"A Fool Cannot Be Still"
Context: In this allegorical romance, the poet Chaucer dreams that he is led by an ancient hero of Cicero's Dream of Scipionis into the court of birds. The occasion is Saint Valentine's Day, and Dame Nature decrees that all birds shall choose their mates. The tercel eagle, the first bird of the kingdom, chooses Dame Nature's own formel eagle; his choice raises a clamor, settled only by the formation of the court. The divisions of the birds, suggesting the hierarchy of society, speak to the cause, the falcons or nobility suggesting that the best knight win. The duck and the goose, representing the folk in their wisdom, make wry comment. The goose feels certain that the eagle need not merely love another eagle, for "a love may change even if she is constant." To this observation she adds, "But she wol love him, lat him love another!" Or in modern English, "unless she will love him, let him love another!" This may be the origin of the expression "a silly goose" or "silly as a goose," since the sparrow hawk replies:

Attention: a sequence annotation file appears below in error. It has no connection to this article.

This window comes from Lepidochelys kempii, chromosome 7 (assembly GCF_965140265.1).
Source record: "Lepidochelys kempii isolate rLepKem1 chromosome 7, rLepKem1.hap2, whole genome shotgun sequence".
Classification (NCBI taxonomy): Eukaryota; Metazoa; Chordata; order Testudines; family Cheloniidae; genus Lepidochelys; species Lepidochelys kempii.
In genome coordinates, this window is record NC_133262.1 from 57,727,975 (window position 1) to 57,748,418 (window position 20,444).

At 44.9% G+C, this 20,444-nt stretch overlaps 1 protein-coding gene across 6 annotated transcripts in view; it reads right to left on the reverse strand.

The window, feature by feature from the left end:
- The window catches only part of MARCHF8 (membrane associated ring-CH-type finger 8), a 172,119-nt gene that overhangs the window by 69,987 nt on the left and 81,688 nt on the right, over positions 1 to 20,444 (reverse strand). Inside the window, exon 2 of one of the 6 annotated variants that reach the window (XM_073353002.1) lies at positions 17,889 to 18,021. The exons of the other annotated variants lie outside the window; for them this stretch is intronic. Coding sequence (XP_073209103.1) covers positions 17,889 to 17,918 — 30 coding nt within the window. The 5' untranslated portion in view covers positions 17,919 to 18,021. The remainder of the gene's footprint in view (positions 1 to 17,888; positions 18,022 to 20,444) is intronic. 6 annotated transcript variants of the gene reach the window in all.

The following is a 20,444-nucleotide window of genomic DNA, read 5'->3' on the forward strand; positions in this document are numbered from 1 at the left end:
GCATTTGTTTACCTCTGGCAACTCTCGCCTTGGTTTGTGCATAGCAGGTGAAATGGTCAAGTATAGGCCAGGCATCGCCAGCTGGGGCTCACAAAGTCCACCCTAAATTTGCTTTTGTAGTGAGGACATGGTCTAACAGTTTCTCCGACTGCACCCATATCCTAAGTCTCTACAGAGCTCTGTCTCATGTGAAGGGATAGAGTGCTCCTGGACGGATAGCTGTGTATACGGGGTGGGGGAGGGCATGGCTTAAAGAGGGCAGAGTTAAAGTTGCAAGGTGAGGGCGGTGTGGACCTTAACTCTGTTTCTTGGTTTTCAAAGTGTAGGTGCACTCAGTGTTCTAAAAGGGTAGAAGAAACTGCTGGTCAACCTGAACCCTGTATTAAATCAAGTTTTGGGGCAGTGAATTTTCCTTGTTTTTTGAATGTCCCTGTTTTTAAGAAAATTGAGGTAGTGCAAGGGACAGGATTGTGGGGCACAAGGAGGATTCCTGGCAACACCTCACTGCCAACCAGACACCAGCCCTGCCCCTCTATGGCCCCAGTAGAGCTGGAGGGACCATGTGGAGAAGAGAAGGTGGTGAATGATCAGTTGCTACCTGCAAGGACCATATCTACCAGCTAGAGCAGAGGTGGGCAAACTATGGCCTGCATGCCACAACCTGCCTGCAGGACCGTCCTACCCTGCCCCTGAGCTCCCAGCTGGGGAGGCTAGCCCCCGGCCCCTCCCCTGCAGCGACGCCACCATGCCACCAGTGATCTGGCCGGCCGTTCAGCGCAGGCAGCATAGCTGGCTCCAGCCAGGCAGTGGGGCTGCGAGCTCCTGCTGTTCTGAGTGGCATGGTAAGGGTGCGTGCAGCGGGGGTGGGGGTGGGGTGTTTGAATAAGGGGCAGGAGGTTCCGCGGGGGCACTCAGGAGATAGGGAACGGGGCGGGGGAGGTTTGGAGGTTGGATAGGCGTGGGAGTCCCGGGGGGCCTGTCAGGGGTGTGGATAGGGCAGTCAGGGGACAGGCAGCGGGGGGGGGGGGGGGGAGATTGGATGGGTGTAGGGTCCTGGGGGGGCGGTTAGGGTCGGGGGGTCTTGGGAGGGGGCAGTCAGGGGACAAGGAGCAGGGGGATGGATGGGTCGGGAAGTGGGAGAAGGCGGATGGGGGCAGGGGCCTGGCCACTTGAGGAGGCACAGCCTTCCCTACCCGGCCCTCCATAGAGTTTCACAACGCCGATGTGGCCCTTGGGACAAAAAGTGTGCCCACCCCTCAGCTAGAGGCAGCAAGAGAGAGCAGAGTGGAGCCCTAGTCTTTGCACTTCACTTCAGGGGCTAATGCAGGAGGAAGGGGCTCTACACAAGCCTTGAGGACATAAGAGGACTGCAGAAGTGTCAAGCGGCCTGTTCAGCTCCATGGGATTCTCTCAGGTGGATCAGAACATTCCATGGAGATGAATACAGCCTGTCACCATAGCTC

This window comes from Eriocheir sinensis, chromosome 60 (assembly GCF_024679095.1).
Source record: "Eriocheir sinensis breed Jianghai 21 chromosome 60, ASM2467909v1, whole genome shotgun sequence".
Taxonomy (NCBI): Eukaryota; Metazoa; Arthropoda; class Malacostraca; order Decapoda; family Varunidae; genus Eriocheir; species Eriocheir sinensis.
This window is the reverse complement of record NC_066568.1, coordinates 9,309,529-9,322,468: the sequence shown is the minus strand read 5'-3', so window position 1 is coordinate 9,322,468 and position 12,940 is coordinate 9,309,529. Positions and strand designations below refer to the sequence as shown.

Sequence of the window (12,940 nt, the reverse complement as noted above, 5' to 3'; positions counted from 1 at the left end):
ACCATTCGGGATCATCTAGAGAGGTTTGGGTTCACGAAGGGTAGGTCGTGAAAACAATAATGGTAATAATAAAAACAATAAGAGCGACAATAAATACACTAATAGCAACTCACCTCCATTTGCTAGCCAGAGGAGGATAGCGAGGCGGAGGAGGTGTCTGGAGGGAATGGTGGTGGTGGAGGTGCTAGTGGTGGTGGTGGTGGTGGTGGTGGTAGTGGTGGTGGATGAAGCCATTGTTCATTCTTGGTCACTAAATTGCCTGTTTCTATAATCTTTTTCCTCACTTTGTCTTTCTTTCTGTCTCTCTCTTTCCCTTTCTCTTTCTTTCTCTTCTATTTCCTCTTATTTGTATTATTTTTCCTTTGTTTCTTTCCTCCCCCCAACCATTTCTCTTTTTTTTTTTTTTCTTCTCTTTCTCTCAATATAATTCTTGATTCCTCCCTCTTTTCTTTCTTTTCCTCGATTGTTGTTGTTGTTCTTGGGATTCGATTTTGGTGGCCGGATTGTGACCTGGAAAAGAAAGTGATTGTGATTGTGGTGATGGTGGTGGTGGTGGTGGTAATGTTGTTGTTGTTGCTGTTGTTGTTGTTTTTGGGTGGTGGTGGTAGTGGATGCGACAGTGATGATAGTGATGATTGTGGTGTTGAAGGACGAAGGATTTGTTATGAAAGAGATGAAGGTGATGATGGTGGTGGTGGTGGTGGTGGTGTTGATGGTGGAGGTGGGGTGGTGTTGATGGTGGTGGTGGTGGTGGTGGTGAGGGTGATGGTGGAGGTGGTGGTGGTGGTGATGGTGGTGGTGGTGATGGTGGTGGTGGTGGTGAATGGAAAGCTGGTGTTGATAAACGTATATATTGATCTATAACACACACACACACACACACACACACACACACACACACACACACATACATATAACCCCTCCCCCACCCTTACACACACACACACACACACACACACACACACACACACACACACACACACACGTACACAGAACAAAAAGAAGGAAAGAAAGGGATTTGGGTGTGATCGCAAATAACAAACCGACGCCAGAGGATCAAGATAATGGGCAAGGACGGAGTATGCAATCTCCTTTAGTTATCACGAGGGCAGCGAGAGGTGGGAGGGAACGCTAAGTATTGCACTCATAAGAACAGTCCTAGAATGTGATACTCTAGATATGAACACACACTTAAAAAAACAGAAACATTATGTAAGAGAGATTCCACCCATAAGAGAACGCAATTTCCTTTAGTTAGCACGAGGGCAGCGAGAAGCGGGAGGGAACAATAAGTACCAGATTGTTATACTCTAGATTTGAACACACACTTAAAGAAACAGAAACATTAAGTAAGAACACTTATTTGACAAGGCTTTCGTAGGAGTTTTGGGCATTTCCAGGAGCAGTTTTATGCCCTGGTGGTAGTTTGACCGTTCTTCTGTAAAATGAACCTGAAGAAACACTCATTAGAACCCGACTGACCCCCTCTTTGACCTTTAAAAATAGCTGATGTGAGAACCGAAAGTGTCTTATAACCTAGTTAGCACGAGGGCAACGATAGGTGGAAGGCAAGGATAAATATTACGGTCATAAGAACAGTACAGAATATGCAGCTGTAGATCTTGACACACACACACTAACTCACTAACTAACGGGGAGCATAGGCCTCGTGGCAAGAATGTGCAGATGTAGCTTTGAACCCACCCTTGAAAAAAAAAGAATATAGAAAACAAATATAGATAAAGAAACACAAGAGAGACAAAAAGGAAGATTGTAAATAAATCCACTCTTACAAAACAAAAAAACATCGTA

"Lo, swich hit is to have a tongue loose!. . .Hit lyeth not in his wit nor in his willeBut sooth is sayd, 'A fol can noght be stille.'"